Chablis’ Domaine Oudin with Nathalie Oudin
“Our vineyards are on the left and right banks, all near Chichée,” said Nathalie Oudin. I immediately sensed that Nathalie might be sizing me up.
Luckily, I speak “Chablisien” and understood that the family’s vines are clustered around the pretty village of Chichée, about a five-minute drive to the southeast of the town of Chablis. Different to the more southern, Chichée-based Oudins, families further north might just be devoted to just one side or the other of the river, especially given the small size of the Oudin estate.
Chichée is nestled against one of the lesser-known hills of Chablis that births a bit of Petit Chablis, plenty of village wine and a smidgeon of Premier Cru from the Vosgros appellation. (The Oudin family’s Vaugiraut wine is from the northern part of that small, Premier Cru designation of Vosgros.)
We tasted outside. Though mid-day in late July, it was fairly cool, and there wasn’t much wind. The heritage breed chickens pecked around us in the expansive yard and, toward the end of the tasting, the local school kids started jumping into inner tubes on this still portion of the Serein. (If I’d had the time, I’d have snatched a glass of Oudin Chablis and floated around in one. That backyard is the definition of bucolic.)
Nathalie and her sister Isabelle moved with their parents from the Parisian suburbs. Their mother had been an assistant in a high-powered firm and their dad was an aeronautic engineer.
I did not get the sense that the sisters were thrilled to move to sleepy Chablis so that their parents could farm two hectares of Chardonnay vines. Nonetheless, those same girls, now women, are understandably proud to be taking over the family estate today, now expanded to nine hectares.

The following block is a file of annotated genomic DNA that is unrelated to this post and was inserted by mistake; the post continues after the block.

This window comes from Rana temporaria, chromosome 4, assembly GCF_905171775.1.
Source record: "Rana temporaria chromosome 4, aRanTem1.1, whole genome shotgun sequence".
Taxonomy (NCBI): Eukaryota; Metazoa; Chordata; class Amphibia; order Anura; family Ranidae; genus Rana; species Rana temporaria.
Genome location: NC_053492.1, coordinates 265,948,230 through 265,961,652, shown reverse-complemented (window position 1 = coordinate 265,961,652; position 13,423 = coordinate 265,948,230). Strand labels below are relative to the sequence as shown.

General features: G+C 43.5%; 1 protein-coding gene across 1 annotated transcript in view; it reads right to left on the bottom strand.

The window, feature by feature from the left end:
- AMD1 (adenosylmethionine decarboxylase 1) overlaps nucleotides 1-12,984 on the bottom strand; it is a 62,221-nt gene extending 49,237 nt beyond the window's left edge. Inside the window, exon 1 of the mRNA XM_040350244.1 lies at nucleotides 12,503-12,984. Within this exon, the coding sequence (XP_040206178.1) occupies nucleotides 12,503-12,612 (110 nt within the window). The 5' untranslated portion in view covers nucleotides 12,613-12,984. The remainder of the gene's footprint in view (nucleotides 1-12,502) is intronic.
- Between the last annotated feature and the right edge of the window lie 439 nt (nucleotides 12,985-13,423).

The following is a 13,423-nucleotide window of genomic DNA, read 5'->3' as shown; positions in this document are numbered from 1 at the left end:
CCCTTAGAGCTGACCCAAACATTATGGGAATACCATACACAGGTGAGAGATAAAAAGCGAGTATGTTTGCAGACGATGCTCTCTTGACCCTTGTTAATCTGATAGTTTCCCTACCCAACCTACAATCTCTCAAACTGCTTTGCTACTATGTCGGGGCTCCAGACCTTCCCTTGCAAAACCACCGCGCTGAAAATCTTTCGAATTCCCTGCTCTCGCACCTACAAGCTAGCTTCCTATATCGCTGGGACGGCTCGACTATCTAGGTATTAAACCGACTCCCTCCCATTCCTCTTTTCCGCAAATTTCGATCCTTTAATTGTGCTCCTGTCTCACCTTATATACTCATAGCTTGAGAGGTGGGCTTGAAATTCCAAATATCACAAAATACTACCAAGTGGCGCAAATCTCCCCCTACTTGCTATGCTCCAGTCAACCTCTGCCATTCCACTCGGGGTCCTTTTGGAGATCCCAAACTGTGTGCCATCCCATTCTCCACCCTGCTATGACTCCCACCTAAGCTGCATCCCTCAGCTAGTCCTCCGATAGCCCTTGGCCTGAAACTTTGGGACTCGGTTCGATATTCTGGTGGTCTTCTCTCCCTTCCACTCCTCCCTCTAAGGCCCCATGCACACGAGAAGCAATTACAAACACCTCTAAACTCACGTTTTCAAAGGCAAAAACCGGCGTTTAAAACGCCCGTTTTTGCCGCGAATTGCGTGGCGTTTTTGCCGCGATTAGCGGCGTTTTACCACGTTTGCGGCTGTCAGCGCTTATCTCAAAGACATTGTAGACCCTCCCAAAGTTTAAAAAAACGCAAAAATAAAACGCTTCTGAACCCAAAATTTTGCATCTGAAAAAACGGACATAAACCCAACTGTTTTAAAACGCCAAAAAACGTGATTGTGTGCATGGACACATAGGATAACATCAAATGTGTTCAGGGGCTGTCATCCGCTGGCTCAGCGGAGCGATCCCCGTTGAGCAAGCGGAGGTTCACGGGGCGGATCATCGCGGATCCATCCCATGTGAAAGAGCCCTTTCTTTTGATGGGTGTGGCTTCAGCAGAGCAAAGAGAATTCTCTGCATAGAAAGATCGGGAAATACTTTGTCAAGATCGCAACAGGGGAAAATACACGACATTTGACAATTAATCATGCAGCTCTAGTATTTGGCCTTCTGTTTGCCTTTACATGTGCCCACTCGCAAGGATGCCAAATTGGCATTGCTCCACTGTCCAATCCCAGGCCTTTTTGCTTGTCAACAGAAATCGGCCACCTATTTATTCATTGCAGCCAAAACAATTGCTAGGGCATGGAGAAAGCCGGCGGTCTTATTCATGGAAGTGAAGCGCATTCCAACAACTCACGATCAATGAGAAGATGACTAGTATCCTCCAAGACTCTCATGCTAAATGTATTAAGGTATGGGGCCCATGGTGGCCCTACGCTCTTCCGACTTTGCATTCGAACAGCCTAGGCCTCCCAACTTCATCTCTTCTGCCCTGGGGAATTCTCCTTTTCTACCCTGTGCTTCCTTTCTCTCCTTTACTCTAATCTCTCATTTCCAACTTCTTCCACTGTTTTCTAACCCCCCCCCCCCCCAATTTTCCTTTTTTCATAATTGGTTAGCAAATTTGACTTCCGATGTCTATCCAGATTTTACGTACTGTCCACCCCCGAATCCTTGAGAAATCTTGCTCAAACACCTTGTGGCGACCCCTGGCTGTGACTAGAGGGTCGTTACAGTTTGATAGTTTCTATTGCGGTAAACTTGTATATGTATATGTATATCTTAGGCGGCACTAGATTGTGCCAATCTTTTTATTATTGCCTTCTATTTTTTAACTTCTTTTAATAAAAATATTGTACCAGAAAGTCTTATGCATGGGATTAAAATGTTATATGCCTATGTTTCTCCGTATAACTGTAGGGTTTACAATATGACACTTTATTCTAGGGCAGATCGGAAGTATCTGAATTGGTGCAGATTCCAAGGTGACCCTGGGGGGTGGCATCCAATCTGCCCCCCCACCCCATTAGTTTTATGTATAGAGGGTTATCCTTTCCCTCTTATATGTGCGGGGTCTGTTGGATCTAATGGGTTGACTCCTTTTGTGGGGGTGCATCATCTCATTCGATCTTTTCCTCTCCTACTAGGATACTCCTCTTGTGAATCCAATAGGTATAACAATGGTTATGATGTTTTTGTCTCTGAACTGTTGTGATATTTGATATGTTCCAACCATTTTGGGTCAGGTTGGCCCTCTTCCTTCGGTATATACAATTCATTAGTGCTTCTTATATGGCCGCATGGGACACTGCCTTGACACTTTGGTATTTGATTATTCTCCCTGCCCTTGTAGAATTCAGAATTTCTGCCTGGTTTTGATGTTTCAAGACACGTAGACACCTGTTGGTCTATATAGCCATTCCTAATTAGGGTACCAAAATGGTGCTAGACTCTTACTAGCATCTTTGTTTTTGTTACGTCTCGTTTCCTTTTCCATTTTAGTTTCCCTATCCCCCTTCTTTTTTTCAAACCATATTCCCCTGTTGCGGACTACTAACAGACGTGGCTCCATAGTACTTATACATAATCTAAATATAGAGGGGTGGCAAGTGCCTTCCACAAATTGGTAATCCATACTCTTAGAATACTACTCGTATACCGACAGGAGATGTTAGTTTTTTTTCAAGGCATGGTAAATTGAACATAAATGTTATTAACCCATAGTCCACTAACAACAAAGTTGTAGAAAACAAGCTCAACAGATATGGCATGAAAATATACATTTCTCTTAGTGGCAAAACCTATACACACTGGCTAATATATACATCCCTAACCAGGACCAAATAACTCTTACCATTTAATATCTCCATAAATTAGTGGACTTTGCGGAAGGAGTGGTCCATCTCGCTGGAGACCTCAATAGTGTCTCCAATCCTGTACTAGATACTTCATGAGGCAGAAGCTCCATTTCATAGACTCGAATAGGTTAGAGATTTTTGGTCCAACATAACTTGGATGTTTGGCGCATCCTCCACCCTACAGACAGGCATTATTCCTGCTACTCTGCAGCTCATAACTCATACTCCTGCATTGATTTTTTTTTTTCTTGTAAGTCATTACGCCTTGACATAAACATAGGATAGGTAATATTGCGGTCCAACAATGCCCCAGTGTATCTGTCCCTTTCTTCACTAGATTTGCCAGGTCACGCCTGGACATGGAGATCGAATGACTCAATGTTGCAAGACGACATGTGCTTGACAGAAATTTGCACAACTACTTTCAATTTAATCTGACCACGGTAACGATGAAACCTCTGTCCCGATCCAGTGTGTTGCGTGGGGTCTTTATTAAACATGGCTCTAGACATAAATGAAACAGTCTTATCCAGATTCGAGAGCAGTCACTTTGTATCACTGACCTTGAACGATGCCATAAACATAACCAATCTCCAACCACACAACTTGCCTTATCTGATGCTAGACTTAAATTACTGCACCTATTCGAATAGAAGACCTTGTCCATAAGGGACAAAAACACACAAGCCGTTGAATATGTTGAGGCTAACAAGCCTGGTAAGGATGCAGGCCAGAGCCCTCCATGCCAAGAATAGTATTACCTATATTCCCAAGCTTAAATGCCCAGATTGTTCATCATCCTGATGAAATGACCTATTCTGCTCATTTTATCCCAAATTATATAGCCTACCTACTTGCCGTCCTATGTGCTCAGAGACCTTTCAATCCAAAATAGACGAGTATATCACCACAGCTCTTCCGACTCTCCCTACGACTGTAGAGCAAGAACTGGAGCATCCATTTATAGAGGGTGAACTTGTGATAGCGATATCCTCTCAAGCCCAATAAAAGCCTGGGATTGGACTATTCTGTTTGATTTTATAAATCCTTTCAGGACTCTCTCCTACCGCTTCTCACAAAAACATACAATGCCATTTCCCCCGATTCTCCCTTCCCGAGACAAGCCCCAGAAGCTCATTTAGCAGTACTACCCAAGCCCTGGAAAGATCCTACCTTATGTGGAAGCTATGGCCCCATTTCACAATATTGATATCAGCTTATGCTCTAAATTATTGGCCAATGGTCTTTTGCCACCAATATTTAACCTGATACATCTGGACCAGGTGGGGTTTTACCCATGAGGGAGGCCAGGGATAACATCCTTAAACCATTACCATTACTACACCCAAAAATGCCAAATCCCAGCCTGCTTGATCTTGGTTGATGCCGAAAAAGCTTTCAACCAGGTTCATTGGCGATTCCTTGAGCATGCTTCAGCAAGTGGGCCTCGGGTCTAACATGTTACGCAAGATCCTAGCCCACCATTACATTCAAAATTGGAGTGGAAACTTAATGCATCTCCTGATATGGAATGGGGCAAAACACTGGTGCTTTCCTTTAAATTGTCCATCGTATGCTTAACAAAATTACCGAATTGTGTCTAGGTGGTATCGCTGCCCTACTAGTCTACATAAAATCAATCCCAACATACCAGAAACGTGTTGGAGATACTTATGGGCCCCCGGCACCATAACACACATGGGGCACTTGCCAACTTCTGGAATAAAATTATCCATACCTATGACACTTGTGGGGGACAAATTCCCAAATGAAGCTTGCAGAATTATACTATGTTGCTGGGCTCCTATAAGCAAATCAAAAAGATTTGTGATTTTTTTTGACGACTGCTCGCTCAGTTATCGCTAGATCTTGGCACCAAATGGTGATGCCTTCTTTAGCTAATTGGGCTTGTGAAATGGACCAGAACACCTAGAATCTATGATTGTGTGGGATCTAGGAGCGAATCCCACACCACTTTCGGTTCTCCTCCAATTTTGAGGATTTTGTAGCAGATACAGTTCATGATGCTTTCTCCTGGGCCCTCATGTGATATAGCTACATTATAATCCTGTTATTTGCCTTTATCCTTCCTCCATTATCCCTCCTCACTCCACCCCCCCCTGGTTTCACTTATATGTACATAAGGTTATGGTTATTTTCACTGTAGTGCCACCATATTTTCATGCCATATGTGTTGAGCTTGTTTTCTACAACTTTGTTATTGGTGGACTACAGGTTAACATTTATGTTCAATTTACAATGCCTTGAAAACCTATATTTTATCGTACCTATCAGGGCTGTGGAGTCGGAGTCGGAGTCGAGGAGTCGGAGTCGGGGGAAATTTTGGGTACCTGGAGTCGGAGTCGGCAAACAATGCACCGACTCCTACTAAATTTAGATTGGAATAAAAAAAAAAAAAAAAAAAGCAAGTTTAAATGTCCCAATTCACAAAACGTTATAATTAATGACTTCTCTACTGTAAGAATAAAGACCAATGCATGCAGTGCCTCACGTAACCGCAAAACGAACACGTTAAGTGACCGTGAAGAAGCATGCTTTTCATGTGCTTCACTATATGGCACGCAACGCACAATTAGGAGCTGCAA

Today the Oudin sisters export sixty percent of their wine. They are certainly not among the more inexpensive Chablis, even at the village level, and they should not be considering the small size of this family-driven domaine. With this high caliber of quality, I wouldn’t be surprised to see the export markets quibbling over their allocations. These are smart wines that are very attentively crafted.
WINE NOTES FROM JULY 2017
Bright, minerally and smelling of a wet riverbed, this assiduously balanced wine was picked on three different days and hand-sorted, too. It is a grandly classic Chablis with green apple notes to start, a sandy, dry texture in the center palate and a dry, salted lemon finish. Especially as this isn’t particularly fruit-driven, there shouldn’t be the evident drop-off of youthful top notes one tends to see around year three in Chablis village wines. The wine should keep on humming as is. Stay tuned!
Chablis Les Serres 2016
This wine was first bottled in 1999. Nathalie admitted to not making it one year, but she acquiesced when her father was thoroughly displeased with her strategy. Les Serres is 30 to 70 year old vine fruit dosed with some Premier Cru from Vaucoupin and Vaugiraut. This bottling was aged on lees two years before bottling after its native yeast fermentation. It’s a stunner with broad shoulders supporting its mid-weight and nicely concentrated palate of piecrust, lemon custard and green cantaloupe rind. The finish lingers and begs for a subtle complement at the table.
Chablis Vaugiraut Premier Cru 2016
There are two parcels in this vineyard, but with very similar ages of 35 and 37 years. One-third are from massale and two-thirds are from clonal selections. Though it shouldn’t be surprising with Vaugiraut’s west-facing exposition, this wine has an astonishingly silky texture for Chablis (which tends to be a bit crunchier) as well as good heft that wraps itself into a lingering, apple and golden raisin finish. Sea scallops, please!
Chablis Vaucoupins Premier Cru 2016
Hailing from vines planted not long after the Second World War (1949 and 1950) and planted towards a top ridge of Vaucoupins Premier Cru, this wine is a study of elegance and finesse. It all comes from one parcel, and it tastes of white peach and cherimoya. It’s astonishingly elegant and finishes long with succulent and diverse flavors accompanied by scintillating acidity.